The Daily Tar Heel

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Sunday December 5th

Meet UNC's master bell ringer, sophomore Madi Marks

As the 2021-22 master bell ringer, Marks joins the ranks of nearly a century of men and women dedicated to the role. However, no women's names grace the walls of the bell tower, where the bell ringer names are supposed to be memorialized. 
The first female bell ringer was selected in 1953, according to Daily Tar Heel archives. Coincidentally, the names in the bell tower stop in 1953. 
Today, the General Alumni Association hopes to fill in as many names on the ringer plaques as possible. In addition, Mark said, band director Fuchs has found almost every name not yet listed.
Here, Marks poses for a portrait on Oct. 1, 2021, inside the bell tower's clock face.
Buy Photos As the 2021-22 master bell ringer, Marks joins the ranks of nearly a century of men and women dedicated to the role. However, no women's names grace the walls of the bell tower, where the bell ringer names are supposed to be memorialized. The first female bell ringer was selected in 1953, according to Daily Tar Heel archives. Coincidentally, the names in the bell tower stop in 1953. Today, the General Alumni Association hopes to fill in as many names on the ringer plaques as possible. In addition, Mark said, band director Fuchs has found almost every name not yet listed. Here, Marks poses for a portrait on Oct. 1, 2021, inside the bell tower's clock face.

When UNC’s football team scores a game-winning touchdown, the crowd erupts in cheers, and the band plays as fans start to stream out of Kenan Stadium.

But one Marching Tar Heel heads to another campus monument with a special task — to play UNC-themed songs on the bells of the Morehead-Patterson Bell Tower.


On game days, the Marching Tar Heels get their start early. On Oct. 1, 2021, they met at 8 am and perfromed all over campus before their halftime show at 2pm in Kenan Stadium. Marks' day ended a little later than the other band members because of a Carolina tradition---she went to play "Carolina Victory" from the bell tower. "One of the biggest things with marching band this year," Marks said, "is bringing back the sounds of Kenan Stadium, bringing back the sounds of the school." Last year, there was no master bell ringer due to COVID-19.


Sophomore Madi Marks, a music education major, is the latest to hold the title of master bell ringer.

“Being able to be in the Bell Tower and hearing it ring above me as I’m pressing the keys down – I can’t describe the feeling," Marks said. "The first time I did it, I started crying."

The Bell Tower has been a campus landmark since it was completed in 1931. Its chimes can be heard daily.

The bells are largely mechanized. But on game days, Marks said she brings songs like “Hark the Sound” and “Carolina Victory" to life, using a piano keyboard to play the tower's 14 bells.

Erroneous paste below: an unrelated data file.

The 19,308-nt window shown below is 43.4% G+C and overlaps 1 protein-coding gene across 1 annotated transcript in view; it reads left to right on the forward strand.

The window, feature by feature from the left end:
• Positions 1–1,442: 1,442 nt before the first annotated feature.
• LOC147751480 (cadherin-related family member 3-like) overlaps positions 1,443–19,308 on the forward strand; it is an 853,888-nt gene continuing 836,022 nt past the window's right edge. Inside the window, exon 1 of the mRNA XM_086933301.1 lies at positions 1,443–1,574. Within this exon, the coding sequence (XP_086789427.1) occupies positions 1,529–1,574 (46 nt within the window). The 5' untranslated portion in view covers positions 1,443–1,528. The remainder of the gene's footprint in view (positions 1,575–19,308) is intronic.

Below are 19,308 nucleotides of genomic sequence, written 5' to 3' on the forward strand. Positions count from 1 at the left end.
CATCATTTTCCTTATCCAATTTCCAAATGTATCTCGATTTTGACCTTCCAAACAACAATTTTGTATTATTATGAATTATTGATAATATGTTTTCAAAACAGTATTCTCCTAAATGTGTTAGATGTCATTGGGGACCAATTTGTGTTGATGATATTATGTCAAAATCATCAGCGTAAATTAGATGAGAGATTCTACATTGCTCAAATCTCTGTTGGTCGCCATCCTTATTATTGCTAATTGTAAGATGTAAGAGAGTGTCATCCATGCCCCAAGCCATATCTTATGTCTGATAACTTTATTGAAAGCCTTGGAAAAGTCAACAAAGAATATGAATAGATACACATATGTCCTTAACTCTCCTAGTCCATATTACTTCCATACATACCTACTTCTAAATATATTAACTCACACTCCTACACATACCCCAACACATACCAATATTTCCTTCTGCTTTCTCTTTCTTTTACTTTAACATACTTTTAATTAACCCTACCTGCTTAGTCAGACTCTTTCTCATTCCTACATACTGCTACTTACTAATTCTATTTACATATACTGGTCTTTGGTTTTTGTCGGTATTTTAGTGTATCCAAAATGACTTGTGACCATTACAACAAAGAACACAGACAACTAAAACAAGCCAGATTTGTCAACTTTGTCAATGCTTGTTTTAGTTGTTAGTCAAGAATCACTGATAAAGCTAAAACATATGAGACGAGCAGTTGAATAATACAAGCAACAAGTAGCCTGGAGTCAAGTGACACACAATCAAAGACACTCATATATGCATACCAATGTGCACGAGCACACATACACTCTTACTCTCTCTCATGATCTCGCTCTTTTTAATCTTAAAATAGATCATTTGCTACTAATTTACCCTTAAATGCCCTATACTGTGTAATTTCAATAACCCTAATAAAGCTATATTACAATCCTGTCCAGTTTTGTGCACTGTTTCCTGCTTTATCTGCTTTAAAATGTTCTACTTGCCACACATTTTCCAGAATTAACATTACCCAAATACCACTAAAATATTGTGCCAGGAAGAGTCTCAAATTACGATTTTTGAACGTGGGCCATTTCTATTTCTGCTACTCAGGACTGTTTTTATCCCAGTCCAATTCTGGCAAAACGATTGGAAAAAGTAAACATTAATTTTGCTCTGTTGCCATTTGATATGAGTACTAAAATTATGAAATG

Before the keyboard was added, bell ringers pushed individual handles to ring each of the original bells. If a bell rope broke during a performance, bell ringers pulled the bells by hand to finish a piece.


Marks' duties are to play a song pregame and play a song in the case of a Carolina win. You can thank her when your hear UNC's anthems–things like "Hark the Sound," "Carolina Victory," and "Carolina Fight Song." The bell tower can also be set to play any number of songs, from the national anthem to "Greensleeves" to Christmas music. The role is extra special for Marks, however, because her father, seen here at left, also went to UNC some years ago. It makes sense, then, that Marks' favorite song to play is "Hark the Sound."


Today, the requirements to become the master bell ringer are similar. Marks said a bell ringer has to know how to sight read simple sheet music and play those melodies.

Jeffrey Fuchs, director of University Bands, oversees that selection of master bell ringers. 

Marks said that one day while walking to class, Fuchs asked her if she was good with single right-hand melodies. She said yes – and  Fuchs explained that he needed someone to be the master bell ringer.

“My jaw dropped," she said. "’You need what?’”

Fuchs said Marks' integrity, dependability and reliability is without fail.

“I feel like I can trust her to do the right thing at the right time and honor her commitment,” he said. 

Marks said she found her passion for music in middle school, and she began playing the clarinet because her mom thought it looked cool.

She knew she wanted to stick with it after a summer band camp experience that changed her life.

“I realized I want to pursue something in music because you can never perfect it," she said.

Marks said she joined her high school band, participated in all-district and all-state programs and started her own program teaching piano, clarinet and bass clarinet to other people.

“Everything she does, she does at a very high level and with a pleasant personality," Fuchs said. "She’s always willing to help.”

Sophomore Annie Flanagan plays the trombone and is a Marching Tar Heel with Marks. She said she met Marks last year through classes and because they lived in the same residence hall.

“(Marks) puts in 100 percent effort," Flanagan said. "She’s just such a good representation of school spirit."

Marks said she is grateful for the opportunity to be the University's master bell ringer.

“Being able to add to that school spirit in such a unique and special way is just the best gift I could have ever received," she said.




university@dailytarheel.com

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